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RE: Low compressive strength - grout

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Jake,

Thanks for your thoughts.  I have my suspicions about why the strength
results are so low - it sounds as if the testing agency was notified of the
pour relatively late and that the batch may have been sitting on site for a
while (over an hour and a half) before casting cubes and prisms.  

We are planning to have the in-place wall tested.  UBC 2105.3.5 lists
provisions for testing constructed masonry (it references the UBC Standard I
mentioned).  I am betting that once we get those reults we'll find that the
in-place work is ok, but if not, I still wanted to ask the question so that
I could be armed with at least some kind of background knowledge.

The project is actually in Indiana.  If I look at an unreinforced wall per
empirical design requirements the wall would be just over the lateral
support height requirement.  But maybe close enough to add angles at top of
slab and bottom of beam at each floor to meet that requirement.  Hmmmm.

Peter



-----Original Message-----
From: Jake Watson [mailto:jwatson(--nospam--at)utahisp.com]
Sent: Sunday, June 30, 2002 5:30 PM
To: seaint(--nospam--at)seaint.org
Subject: RE: Low compressive strength - grout


Aside from the code aspects, two thoughts come to mind.  If the wall is a
shearwall, the grout becomes a major concern as it helps to tie rebar and
block together.  If it is not a shearwall, the grout is only a means to
transfer "shearflow" between the block and rebar for out-of-plane loads.  It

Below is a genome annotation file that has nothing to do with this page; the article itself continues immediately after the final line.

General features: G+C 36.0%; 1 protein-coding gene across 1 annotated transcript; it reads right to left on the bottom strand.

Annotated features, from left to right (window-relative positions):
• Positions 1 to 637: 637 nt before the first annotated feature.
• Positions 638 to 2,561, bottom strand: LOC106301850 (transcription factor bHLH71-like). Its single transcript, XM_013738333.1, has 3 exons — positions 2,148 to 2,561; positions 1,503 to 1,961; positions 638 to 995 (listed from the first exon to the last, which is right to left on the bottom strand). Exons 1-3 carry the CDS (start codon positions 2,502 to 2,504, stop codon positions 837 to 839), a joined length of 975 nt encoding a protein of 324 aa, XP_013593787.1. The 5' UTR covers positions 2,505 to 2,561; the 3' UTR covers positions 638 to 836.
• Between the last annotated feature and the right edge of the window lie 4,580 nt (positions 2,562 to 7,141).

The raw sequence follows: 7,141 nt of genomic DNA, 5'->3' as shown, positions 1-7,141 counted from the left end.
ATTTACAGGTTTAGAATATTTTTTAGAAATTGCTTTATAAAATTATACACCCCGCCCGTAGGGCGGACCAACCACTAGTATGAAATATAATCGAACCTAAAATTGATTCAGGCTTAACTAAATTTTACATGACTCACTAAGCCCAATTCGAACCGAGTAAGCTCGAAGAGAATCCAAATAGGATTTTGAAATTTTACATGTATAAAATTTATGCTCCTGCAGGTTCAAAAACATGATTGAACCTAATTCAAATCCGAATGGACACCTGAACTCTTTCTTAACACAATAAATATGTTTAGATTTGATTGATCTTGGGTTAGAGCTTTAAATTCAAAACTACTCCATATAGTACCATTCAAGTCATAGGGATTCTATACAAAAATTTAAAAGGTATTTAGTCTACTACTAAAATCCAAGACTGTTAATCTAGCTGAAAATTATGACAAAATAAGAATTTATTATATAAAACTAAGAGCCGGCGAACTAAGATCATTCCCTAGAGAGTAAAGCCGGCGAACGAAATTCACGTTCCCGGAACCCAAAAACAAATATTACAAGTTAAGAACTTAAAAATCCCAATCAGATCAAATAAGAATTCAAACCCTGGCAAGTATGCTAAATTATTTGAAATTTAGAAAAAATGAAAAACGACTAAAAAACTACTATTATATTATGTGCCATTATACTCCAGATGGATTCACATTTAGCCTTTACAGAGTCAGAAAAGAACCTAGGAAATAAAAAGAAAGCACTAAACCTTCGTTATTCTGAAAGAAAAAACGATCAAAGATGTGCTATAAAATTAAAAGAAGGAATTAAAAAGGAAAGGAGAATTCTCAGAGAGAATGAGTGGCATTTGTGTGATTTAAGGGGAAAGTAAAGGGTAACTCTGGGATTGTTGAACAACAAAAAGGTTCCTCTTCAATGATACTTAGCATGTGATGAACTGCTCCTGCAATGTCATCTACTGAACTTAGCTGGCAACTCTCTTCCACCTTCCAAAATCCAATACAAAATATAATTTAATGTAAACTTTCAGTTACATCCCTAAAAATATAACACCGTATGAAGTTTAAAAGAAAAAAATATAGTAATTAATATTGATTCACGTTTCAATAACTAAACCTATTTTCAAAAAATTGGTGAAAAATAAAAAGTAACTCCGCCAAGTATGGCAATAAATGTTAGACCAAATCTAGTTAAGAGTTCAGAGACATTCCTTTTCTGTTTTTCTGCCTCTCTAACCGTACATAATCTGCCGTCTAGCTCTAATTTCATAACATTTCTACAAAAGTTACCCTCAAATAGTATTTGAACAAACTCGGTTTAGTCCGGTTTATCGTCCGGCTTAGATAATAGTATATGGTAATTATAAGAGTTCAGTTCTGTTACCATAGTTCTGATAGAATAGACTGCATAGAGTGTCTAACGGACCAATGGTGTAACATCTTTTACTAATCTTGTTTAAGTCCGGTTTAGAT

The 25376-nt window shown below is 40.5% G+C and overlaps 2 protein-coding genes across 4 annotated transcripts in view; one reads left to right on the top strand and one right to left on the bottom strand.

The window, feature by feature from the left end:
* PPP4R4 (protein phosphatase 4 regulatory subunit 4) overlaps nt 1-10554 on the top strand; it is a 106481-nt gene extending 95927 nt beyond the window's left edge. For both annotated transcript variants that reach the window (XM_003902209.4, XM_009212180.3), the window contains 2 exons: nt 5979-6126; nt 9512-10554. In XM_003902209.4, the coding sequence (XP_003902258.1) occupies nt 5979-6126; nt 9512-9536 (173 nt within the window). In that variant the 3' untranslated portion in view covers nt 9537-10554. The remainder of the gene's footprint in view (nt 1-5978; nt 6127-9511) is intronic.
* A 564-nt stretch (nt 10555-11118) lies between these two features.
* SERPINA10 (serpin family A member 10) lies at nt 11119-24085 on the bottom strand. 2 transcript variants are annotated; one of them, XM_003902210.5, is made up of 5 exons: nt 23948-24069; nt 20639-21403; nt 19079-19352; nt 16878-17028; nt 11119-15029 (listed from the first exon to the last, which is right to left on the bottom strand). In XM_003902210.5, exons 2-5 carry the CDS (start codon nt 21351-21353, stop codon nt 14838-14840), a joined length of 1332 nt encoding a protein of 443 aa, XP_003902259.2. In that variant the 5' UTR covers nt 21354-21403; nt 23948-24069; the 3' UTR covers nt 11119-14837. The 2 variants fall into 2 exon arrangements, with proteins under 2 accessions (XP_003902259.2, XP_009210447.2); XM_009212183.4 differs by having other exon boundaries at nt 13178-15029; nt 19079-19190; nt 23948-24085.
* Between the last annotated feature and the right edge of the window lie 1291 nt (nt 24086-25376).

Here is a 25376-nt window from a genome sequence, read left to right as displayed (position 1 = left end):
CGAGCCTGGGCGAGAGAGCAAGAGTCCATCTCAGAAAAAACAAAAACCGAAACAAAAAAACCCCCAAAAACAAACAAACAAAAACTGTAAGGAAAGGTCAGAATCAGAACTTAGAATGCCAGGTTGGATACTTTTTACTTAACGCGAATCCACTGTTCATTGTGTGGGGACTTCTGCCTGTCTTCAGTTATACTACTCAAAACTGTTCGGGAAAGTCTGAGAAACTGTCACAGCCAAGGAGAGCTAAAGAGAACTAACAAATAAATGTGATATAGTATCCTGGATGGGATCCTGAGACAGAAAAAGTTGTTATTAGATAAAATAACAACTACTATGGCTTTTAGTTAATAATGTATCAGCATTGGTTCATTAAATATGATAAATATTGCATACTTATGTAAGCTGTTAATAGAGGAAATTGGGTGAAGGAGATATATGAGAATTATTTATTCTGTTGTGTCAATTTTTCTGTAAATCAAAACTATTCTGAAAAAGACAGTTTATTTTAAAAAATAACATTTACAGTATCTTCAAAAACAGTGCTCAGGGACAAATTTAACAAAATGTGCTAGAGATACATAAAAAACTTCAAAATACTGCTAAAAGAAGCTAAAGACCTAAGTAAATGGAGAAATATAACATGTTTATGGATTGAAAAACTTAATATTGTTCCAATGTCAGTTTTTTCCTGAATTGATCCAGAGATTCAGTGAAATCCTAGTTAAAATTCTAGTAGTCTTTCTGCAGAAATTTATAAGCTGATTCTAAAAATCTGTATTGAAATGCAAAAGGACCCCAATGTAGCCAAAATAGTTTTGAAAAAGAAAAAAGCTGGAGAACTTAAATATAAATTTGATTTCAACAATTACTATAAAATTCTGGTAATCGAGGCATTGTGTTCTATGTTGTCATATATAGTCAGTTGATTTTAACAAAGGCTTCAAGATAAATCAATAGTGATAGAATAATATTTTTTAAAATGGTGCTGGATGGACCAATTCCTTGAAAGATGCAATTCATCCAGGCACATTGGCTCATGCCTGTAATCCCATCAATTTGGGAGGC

is very rare for the grout itself to actually be in compression for
out-of-plane loads.  The compression zone will likely be within the
faceshell of the block unit.  Of the items I've heard, the rebar lap appears
to be the most problematic.  But even that can be addressed if the stress in
the rebar is low.  If it is a non-load bearing backup wall, you may be able
to reduce the required lap based on stress in the steel.

If the project is in Connecticut, can you treat the wall as unreinforced
(and ungrouted)?

Does anyone know why the strength is so low?

Good luck,

Jake Watson, P.E.
Salt Lake City, UT

P.S. Have you considered in place testing of actual conditions?  It may be
cheaper to test a few wall samples rather than a more dramatic (and
expensive) solution.


-----Original Message-----
From: Peter Griem [mailto:griem(--nospam--at)slamcoll.com]
Sent: Friday, June 28, 2002 2:02 PM
To: 'SEAINT(--nospam--at)SEAINT.ORG'
Subject: Low compressive strength - grout


If the compressive strength of grout is low (say 1000 psi vs 2000
specified), but the grouted and ungrouted masonry prism strengths are
greater than 1.33 times the specified f'm - should there be cause for
concern?  If so, why?

Where can I quickly get a copy of UBC Standard 21-17?

Thanks in advance,

Peter Griem
The S/L/A/M Collaborative
80 Glastonbury Boulevard
Glastonbury, CT 06033

(860) 659-1010 x3389
griem(--nospam--at)slamcoll.com


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